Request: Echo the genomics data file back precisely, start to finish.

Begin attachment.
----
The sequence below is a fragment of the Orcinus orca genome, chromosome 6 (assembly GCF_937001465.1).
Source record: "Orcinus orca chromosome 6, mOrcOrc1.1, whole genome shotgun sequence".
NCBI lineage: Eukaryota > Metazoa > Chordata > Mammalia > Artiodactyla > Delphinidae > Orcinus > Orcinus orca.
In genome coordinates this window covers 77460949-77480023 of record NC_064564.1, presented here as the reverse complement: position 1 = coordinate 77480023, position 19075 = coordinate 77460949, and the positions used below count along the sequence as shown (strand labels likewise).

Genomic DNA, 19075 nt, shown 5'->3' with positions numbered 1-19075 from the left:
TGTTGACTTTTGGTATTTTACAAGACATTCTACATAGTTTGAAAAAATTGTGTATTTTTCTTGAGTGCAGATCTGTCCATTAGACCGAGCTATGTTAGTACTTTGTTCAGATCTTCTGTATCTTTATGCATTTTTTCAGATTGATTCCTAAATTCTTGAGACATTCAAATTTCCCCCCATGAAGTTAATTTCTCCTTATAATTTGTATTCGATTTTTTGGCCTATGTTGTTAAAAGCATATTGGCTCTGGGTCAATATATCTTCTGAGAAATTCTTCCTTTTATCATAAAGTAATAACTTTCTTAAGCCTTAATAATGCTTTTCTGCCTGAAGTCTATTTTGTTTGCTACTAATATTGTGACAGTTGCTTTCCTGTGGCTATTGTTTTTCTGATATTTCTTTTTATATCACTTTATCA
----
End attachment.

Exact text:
The sequence below is a fragment of the Orcinus orca genome, chromosome 6 (assembly GCF_937001465.1).
Source record: "Orcinus orca chromosome 6, mOrcOrc1.1, whole genome shotgun sequence".
NCBI lineage: Eukaryota > Metazoa > Chordata > Mammalia > Artiodactyla > Delphinidae > Orcinus > Orcinus orca.
In genome coordinates this window covers 77460949-77480023 of record NC_064564.1, presented here as the reverse complement: position 1 = coordinate 77480023, position 19075 = coordinate 77460949, and the positions used below count along the sequence as shown (strand labels likewise).

Genomic DNA, 19075 nt, shown 5'->3' with positions numbered 1-19075 from the left:
TGTTGACTTTTGGTATTTTACAAGACATTCTACATAGTTTGAAAAAATTGTGTATTTTTCTTGAGTGCAGATCTGTCCATTAGACCGAGCTATGTTAGTACTTTGTTCAGATCTTCTGTATCTTTATGCATTTTTTCAGATTGATTCCTAAATTCTTGAGACATTCAAATTTCCCCCCATGAAGTTAATTTCTCCTTATAATTTGTATTCGATTTTTTGGCCTATGTTGTTAAAAGCATATTGGCTCTGGGTCAATATATCTTCTGAGAAATTCTTCCTTTTATCATAAAGTAATAACTTTCTTAAGCCTTAATAATGCTTTTCTGCCTGAAGTCTATTTTGTTTGCTACTAATATTGTGACAGTTGCTTTCCTGTGGCTATTGTTTTTCTGATATTTCTTTTTATATCACTTTATCA